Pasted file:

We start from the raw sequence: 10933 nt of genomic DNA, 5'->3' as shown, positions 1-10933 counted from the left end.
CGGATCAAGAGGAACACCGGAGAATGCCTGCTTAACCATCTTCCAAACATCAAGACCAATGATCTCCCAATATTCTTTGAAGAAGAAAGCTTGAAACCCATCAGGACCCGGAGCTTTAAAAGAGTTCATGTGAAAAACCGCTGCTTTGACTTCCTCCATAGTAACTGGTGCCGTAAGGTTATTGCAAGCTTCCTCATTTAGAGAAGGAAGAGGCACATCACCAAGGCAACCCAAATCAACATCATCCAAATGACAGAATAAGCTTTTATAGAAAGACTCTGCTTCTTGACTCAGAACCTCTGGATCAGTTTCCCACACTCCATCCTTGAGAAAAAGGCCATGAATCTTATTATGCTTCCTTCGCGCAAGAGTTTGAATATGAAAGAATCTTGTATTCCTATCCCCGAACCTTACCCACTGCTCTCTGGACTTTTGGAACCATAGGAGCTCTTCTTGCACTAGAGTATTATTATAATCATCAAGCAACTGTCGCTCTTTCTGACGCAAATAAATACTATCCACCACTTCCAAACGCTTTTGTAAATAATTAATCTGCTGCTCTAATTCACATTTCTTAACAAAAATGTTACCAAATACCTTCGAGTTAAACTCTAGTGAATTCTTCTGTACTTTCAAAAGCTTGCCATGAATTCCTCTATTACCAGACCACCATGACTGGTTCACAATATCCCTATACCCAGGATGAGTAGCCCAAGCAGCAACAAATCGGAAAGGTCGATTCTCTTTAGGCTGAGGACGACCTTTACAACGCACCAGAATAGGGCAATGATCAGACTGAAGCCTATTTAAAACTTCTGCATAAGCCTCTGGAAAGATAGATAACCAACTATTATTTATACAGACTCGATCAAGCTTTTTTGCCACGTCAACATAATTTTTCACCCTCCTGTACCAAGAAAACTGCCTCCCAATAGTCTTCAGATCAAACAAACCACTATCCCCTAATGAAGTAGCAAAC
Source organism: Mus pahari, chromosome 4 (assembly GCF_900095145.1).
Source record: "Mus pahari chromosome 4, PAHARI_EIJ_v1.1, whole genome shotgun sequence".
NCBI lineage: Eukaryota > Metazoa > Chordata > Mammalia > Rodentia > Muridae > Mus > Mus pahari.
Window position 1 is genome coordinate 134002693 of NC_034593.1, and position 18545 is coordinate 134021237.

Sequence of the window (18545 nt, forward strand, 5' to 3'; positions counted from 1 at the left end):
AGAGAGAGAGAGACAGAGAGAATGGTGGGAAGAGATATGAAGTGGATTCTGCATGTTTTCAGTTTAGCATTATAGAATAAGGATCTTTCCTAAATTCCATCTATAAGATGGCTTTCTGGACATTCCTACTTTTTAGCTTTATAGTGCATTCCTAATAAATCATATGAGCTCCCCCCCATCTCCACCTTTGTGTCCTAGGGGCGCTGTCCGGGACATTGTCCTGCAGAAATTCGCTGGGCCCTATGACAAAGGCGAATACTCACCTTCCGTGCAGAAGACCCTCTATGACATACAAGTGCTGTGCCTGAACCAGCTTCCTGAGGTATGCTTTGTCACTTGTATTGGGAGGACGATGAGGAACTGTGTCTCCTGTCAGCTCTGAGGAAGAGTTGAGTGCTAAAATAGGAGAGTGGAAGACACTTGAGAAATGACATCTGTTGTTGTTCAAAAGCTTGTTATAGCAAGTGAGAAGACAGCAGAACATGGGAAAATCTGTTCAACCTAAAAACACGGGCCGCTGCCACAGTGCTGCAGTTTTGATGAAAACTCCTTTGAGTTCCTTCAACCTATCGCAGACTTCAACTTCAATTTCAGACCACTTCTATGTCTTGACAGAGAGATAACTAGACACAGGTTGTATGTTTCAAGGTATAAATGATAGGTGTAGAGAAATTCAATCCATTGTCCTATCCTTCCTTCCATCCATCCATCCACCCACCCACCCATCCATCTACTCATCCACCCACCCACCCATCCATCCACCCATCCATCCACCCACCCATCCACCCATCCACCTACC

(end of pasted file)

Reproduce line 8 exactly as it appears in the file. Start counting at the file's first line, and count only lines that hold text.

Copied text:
AGAGAGAGAGAGACAGAGAGAATGGTGGGAAGAGATATGAAGTGGATTCTGCATGTTTTCAGTTTAGCATTATAGAATAAGGATCTTTCCTAAATTCCATCTATAAGATGGCTTTCTGGACATTCCTACTTTTTAGCTTTATAGTGCATTCCTAATAAATCATATGAGCTCCCCCCCATCTCCACCTTTGTGTCCTAGGGGCGCTGTCCGGGACATTGTCCTGCAGAAATTCGCTGGGCCCTATGACAAAGGCGAATACTCACCTTCCGTGCAGAAGACCCTCTATGACATACAAGTGCTGTGCCTGAACCAGCTTCCTGAGGTATGCTTTGTCACTTGTATTGGGAGGACGATGAGGAACTGTGTCTCCTGTCAGCTCTGAGGAAGAGTTGAGTGCTAAAATAGGAGAGTGGAAGACACTTGAGAAATGACATCTGTTGTTGTTCAAAAGCTTGTTATAGCAAGTGAGAAGACAGCAGAACATGGGAAAATCTGTTCAACCTAAAAACACGGGCCGCTGCCACAGTGCTGCAGTTTTGATGAAAACTCCTTTGAGTTCCTTCAACCTATCGCAGACTTCAACTTCAATTTCAGACCACTTCTATGTCTTGACAGAGAGATAACTAGACACAGGTTGTATGTTTCAAGGTATAAATGATAGGTGTAGAGAAATTCAATCCATTGTCCTATCCTTCCTTCCATCCATCCATCCACCCACCCACCCATCCATCTACTCATCCACCCACCCACCCATCCATCCACCCATCCATCCACCCACCCATCCACCCATCCACCTACC